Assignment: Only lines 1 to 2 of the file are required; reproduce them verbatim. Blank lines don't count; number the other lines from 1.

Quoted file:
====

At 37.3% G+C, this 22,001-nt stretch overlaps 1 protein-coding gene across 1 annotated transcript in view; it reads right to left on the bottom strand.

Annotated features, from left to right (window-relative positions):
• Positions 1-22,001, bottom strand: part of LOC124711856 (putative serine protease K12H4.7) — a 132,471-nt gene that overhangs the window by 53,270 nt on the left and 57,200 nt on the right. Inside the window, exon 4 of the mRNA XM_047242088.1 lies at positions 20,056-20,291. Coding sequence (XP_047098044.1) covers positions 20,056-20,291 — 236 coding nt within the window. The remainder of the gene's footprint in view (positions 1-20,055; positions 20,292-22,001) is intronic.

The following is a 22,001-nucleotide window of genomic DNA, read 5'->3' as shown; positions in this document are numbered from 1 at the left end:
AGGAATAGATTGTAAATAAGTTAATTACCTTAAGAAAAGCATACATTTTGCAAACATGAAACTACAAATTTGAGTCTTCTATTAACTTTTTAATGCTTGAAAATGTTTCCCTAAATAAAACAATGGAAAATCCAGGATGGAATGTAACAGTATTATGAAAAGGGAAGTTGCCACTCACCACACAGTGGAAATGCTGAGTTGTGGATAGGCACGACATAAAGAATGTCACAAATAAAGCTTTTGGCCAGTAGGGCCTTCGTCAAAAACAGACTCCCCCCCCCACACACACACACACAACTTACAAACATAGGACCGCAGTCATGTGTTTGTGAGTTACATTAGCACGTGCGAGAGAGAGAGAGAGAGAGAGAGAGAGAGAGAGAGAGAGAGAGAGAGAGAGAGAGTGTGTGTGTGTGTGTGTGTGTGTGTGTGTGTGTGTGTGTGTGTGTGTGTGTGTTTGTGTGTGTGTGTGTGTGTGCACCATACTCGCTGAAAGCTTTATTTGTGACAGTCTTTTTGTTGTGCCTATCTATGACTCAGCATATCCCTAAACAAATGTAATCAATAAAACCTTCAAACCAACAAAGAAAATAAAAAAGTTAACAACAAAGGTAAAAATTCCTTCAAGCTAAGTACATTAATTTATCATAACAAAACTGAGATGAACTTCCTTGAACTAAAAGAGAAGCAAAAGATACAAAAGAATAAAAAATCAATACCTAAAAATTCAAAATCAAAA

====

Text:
At 37.3% G+C, this 22,001-nt stretch overlaps 1 protein-coding gene across 1 annotated transcript in view; it reads right to left on the bottom strand.

Annotated features, from left to right (window-relative positions):